Bird Banding Procedure (Click on any photo to enlarge)

The migration seems to be picking up a little at Connecticut Audubon Birdcraft Museum in Fairfield, Connecticut.  Today we banded 9 birds and recaptured two birds we had previously banded, 1 Ruby-crowned Kinglet, 2 Brown Creepers, 1 Golden-crowned Kinglet, 1 Eastern Phoebe, 1 Swamp Sparrow, 2 Hermit Thrushes and 1 White-Throated Sparrow.  The recaptures were a Hermit Thrush banded on 11/9/11 and a White-throated Sparrow banded on 11/8/11.  Both had been juveniles when we banded them last fall, so they had a good winter and are ready for migration back north as one year old birds.  I thought it might interest those who have never watched banding to see some of the steps so I had a fellow bander take pictures as I banded a Hermit Thrush.  We capture them in mist nets, nets so fine the birds don’t see them. When we take the birds out of the nets, we put them in cloth bags which calms them down.  After removing the bird from the cloth bag, the first step is to identify the species.  When I held him under the light, the rufous tail feathers positively identified this bird as a Hermit Thrush.

The bird is carefully removed from the bag

The bird is carefully removed from the bag

His reddish tail identifies him as a Hermit Thrush


His reddish tail identifies him as a Hermit Thrush

Now that we know what species the bird is, we are able to band it.  The band is an aluminum strip, closed into a ring, each with a unique number.  I pick the size band recommended by the US Fish & Wildlife Bird Banding Lab to fit a Hermit Thrush (1B), open up the ring, fit it around the bird’s leg and close it securely, using special pliers.

We check for fat by blowing on the "wishbone" area, where the fat is visible.

We check for fat by blowing on the “wishbone” area, where the fat is visible.

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Then the bird must be checked for age.  There are several ways to tell a bird’s age; skull ossification, molt patterns, retained juvenile plumage, and eye color being just a few.   In this case I can tell by looking at the feather pattern on the wing.  This bird has what are called shaft streaks, pale coloring on some of the feather shafts in the feathers over the inner part of the wing above the longer feathers (secondary wing coverts) which marks him as a bird that was born last summer.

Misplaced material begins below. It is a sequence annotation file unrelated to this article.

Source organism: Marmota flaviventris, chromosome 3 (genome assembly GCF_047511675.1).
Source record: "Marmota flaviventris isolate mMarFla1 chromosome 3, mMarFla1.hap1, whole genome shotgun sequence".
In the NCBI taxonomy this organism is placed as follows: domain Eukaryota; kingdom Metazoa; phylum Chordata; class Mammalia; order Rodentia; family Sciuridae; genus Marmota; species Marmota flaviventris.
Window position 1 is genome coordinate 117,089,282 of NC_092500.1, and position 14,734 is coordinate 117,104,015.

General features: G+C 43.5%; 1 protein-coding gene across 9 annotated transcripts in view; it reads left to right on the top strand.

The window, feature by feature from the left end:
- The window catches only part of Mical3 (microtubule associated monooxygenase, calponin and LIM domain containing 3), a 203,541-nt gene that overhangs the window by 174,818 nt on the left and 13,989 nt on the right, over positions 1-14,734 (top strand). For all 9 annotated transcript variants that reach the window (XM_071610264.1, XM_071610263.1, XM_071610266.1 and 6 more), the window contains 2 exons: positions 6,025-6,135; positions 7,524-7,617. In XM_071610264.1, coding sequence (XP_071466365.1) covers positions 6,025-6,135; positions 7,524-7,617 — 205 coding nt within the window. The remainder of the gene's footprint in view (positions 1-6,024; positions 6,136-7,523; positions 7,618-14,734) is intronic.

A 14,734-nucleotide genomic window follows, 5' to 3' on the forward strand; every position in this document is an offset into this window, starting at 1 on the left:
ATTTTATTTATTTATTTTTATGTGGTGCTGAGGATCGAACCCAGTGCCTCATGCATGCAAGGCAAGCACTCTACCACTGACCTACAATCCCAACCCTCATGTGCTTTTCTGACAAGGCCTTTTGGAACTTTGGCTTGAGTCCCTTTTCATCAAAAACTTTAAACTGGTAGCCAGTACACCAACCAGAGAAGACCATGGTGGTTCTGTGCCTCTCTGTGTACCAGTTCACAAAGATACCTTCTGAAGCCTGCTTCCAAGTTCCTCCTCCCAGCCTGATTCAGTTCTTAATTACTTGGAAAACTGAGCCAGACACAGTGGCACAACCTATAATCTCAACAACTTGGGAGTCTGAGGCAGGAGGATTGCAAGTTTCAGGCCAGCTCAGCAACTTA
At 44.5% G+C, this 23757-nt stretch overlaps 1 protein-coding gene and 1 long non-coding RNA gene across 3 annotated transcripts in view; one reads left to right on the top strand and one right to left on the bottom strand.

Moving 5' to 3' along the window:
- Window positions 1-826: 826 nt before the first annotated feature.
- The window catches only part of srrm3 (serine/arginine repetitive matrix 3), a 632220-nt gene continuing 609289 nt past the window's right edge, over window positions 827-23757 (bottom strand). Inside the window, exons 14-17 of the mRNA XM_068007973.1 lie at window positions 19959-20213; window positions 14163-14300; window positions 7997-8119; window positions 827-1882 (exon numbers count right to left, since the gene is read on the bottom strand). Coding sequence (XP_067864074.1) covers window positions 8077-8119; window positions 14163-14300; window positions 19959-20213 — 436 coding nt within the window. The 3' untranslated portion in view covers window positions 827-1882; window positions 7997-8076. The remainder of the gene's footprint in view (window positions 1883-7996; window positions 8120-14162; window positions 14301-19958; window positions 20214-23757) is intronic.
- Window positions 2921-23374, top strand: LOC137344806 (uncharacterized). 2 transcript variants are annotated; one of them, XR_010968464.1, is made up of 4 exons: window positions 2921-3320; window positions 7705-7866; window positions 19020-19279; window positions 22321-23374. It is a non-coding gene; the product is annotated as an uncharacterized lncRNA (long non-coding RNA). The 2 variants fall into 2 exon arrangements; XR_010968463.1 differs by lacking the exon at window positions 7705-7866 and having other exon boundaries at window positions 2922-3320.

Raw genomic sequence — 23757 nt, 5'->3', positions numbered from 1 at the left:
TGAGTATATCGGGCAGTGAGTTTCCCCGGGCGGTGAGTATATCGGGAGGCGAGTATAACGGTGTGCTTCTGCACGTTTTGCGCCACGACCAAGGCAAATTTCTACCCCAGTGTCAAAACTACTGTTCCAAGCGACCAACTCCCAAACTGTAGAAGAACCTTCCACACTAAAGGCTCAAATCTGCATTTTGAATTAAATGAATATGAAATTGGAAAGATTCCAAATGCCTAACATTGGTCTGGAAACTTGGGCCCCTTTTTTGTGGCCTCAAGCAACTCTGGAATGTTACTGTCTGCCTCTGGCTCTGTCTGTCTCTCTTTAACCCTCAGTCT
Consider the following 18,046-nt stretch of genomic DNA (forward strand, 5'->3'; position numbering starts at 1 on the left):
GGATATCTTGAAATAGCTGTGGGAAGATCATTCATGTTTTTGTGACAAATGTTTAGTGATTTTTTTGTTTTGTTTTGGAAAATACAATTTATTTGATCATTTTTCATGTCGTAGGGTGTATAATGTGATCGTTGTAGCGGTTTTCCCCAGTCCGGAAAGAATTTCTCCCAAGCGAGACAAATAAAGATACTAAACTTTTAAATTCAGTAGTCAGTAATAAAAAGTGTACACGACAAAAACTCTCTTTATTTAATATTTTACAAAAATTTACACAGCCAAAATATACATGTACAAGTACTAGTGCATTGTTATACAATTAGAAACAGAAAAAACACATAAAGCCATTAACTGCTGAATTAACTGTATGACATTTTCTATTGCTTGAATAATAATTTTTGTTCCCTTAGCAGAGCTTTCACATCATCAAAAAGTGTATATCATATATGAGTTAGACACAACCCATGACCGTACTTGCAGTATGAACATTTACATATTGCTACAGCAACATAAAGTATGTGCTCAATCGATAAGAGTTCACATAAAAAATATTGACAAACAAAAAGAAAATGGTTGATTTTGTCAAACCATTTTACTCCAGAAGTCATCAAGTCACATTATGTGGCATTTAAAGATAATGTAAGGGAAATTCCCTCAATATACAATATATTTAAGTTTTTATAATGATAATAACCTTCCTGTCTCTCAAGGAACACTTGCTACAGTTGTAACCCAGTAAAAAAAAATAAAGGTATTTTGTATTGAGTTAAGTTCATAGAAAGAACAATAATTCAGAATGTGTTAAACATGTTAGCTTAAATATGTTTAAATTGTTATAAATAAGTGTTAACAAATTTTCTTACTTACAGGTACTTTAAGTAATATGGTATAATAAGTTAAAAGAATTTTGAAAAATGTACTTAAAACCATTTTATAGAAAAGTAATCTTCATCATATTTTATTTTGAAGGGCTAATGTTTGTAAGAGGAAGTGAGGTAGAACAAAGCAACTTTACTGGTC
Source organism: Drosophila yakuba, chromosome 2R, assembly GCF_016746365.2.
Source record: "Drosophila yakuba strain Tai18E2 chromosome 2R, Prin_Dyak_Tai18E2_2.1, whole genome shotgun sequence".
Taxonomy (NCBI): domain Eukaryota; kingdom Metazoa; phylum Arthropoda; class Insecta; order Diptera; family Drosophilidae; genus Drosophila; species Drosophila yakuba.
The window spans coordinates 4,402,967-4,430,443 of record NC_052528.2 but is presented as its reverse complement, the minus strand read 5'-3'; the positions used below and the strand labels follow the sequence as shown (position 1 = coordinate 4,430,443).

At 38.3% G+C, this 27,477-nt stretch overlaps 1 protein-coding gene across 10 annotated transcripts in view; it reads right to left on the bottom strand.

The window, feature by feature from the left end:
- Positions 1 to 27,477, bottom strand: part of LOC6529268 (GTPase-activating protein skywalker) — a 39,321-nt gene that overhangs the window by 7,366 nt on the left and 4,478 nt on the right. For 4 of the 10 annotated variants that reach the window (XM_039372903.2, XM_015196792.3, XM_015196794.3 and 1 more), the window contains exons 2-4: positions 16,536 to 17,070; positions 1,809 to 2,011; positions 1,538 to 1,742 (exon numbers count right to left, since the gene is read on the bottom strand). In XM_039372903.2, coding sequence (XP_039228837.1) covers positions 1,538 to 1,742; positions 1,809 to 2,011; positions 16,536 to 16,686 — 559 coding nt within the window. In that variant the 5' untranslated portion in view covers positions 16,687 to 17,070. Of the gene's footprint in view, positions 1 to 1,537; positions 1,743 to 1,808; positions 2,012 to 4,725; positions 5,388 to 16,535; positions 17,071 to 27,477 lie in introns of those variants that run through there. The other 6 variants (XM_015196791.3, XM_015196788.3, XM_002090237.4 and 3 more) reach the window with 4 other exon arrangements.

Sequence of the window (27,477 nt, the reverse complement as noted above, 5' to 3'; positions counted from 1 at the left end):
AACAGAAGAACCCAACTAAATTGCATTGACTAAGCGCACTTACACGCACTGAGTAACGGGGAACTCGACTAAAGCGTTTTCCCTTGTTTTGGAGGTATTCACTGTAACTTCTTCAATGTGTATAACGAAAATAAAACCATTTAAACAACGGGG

These pale streaks on the feather shafts indicate he was born last year.

These pale streaks on the feather shafts indicate he was born last year. 

He weighs 30 grams

He weighs 30 grams

I then check the length of his wing (wing chord) and look to see how much he has been eating by checking his fat level.  This is done by blowing apart the feathers in the “wishbone” area where the fat deposits show up yellow against the red muscle, easily seen through the skin.  I need to see if I can tell which sex it is.  Some birds have different plumages in males and females but Hermit Thrushes can only be sexed while breeding, during which time they develop sexual characteristics around the cloaca.  The males have a protuberance so they can transfer their sperm to the females.  The females develop a brood patch where the feathers on their bellies disappear and the exposed skin becomes engorged with blood, making a nice warm area to put next to her eggs, but it is too early in the season to tell on this bird.  The bird is then placed in a net bag and weighed then finally, released back into the wild, unharmed.  All that remains to be done is to submit the data to the Bird Banding Lab where all records are kept.  These studies are vital for studies of population trends, migration information and many other scientific projects.

He's back on his way north sporting a shiny new bracelet.

He’s back on his way north, sporting a shiny new bracelet.

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